Web design: Stuck on the grid?

There is a welcome and wide-scale adoption of grids in website creation, particularly with the advent of responsive web design. But don’t be too hasty in squeezing your designs.
Written by Jake Rayson Rayson, Contributor

"Rules are for the guidance of wise men and the obedience of fools." Thus spake sweary pilot Douglas Bader. Replace 'rules' with 'grids', and you'll get the gist of how I approach CSS grid systems.

Mark Boulton has a most excellent introduction to grid systems, and his book Designing for the Web is available free online. However, I do take issue with his logic first, feeling second approach to grids.

In the past couple of years I have tried using a grid from scratch. However, I inevitably create the design until it feels right and then apply a grid retrospectively. Invariably — well, the half dozen times I've tried it — there is a grid that fits. And once you have a grid in place, then it's a breeze to create further pages and add additional elements.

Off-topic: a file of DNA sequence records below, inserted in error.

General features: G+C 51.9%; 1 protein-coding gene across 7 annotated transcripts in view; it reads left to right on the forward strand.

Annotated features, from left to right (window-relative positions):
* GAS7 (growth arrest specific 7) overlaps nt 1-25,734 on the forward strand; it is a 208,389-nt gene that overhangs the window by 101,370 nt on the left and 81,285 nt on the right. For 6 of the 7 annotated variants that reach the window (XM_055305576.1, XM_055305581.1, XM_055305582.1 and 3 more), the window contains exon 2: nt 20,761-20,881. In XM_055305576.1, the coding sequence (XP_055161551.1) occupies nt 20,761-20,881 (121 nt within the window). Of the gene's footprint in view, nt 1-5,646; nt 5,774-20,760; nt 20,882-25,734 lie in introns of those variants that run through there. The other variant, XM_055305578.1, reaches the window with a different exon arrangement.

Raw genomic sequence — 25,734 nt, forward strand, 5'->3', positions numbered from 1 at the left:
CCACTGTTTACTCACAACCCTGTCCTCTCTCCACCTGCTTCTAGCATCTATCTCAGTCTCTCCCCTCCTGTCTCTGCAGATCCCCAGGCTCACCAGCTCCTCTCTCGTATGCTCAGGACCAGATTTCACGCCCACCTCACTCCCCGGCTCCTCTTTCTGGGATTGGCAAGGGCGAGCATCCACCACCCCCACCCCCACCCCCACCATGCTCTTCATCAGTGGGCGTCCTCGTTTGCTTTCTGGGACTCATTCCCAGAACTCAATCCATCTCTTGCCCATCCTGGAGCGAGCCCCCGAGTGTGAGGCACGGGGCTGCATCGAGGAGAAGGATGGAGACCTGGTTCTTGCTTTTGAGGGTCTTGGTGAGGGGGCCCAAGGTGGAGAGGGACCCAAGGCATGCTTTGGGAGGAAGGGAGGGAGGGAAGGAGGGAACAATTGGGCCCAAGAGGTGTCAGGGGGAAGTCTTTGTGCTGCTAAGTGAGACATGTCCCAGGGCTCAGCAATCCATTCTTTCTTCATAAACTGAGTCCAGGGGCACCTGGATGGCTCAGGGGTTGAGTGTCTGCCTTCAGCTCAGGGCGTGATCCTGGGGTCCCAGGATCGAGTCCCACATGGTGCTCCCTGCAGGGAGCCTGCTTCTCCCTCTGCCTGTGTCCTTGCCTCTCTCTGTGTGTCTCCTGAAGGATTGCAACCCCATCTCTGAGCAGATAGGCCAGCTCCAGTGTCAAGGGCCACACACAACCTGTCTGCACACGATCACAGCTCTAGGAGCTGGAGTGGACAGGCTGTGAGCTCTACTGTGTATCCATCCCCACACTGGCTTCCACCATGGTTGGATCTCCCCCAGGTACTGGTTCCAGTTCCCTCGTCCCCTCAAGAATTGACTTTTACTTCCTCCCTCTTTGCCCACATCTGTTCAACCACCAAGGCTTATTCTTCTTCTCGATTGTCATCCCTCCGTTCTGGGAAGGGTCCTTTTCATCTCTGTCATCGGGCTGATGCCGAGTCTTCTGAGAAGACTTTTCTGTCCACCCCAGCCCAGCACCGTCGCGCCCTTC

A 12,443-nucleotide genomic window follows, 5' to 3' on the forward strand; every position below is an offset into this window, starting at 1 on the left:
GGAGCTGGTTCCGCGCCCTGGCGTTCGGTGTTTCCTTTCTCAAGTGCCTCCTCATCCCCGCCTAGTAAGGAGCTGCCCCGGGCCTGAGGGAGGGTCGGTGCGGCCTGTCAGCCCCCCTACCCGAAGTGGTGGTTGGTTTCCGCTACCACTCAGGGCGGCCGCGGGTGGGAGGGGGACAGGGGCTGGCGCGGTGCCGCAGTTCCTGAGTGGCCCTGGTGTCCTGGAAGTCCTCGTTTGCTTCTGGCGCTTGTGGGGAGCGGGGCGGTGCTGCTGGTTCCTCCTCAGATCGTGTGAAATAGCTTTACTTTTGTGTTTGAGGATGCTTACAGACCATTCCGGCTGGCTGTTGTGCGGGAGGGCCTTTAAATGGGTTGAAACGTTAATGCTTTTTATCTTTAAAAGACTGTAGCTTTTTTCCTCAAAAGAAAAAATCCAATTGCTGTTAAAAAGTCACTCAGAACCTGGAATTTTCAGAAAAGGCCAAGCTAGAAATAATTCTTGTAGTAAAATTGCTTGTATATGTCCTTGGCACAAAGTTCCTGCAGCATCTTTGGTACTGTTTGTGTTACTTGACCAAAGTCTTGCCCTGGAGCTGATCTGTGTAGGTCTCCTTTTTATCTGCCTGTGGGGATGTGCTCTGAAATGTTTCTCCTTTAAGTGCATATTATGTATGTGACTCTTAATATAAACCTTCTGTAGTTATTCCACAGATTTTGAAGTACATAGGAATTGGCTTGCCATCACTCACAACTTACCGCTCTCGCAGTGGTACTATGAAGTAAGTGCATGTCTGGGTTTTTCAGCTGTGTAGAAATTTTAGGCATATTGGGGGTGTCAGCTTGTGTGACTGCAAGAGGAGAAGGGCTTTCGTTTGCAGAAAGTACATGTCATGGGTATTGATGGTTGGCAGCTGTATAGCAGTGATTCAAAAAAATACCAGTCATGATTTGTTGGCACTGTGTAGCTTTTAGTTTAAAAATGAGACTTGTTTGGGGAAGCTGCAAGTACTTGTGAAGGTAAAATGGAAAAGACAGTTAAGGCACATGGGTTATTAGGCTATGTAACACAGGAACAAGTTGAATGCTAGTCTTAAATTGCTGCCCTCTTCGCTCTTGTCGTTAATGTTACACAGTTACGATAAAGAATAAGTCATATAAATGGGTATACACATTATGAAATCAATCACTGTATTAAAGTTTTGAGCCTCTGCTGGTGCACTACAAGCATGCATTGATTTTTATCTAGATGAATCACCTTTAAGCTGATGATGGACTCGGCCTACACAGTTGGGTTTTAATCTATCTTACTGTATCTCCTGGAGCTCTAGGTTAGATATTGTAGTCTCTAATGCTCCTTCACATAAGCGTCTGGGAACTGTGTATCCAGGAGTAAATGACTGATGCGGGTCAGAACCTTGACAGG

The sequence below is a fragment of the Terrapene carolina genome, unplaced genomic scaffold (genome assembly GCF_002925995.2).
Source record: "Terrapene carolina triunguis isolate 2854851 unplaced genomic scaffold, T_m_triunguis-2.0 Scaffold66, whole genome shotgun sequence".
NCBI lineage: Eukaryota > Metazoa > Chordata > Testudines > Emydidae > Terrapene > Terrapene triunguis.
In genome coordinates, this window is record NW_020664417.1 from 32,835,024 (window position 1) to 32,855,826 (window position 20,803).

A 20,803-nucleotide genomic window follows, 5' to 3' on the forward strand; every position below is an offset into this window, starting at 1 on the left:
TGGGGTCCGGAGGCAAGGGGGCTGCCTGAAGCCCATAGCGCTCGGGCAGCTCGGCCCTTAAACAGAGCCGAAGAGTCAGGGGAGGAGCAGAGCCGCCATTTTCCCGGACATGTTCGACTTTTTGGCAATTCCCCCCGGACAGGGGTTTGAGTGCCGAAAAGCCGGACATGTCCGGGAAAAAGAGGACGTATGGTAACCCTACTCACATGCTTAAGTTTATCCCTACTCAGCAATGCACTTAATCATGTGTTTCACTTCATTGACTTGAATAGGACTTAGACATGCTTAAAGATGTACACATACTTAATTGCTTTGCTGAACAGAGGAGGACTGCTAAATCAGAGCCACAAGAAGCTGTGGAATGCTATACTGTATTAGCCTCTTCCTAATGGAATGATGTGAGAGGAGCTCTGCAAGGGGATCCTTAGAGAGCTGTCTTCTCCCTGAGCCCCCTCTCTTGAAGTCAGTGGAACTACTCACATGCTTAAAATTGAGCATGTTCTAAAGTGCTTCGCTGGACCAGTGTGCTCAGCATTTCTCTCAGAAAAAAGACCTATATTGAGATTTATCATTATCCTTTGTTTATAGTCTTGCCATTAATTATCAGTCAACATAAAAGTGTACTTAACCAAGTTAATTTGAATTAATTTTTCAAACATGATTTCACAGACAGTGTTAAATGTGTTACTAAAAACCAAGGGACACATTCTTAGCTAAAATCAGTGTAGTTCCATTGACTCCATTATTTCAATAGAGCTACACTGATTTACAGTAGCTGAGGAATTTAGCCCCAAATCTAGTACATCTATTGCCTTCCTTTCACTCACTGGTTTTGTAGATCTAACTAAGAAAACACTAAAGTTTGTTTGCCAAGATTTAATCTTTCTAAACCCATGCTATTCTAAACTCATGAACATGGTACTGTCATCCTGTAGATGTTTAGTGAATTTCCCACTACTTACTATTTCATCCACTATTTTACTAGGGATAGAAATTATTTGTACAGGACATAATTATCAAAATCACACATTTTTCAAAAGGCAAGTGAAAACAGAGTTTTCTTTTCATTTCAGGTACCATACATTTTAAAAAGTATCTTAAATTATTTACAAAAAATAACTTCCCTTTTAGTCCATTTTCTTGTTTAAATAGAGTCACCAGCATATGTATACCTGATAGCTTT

Laurence Wood desktop site
An example of a grid having been applied retrospectively to a design.

Take, for example, a responsive portfolio site I created for the artist Laurence Wood. I created it in Fireworks until it seemed right, and then added a grid using the excellent Grids extension for Fireworks. There is an equivalent extension for Photoshop called GuideGuide. Turns out I was using a 27-column, 24-pixel column width and 12-pixel gutter, and I didn't even realise it.

So my advice is do what feels right. If that means starting out with a grid, all well and good. But don't be shy of trusting the inner feeling of something being correct. Heck, you could even do some sketches with a pencil.

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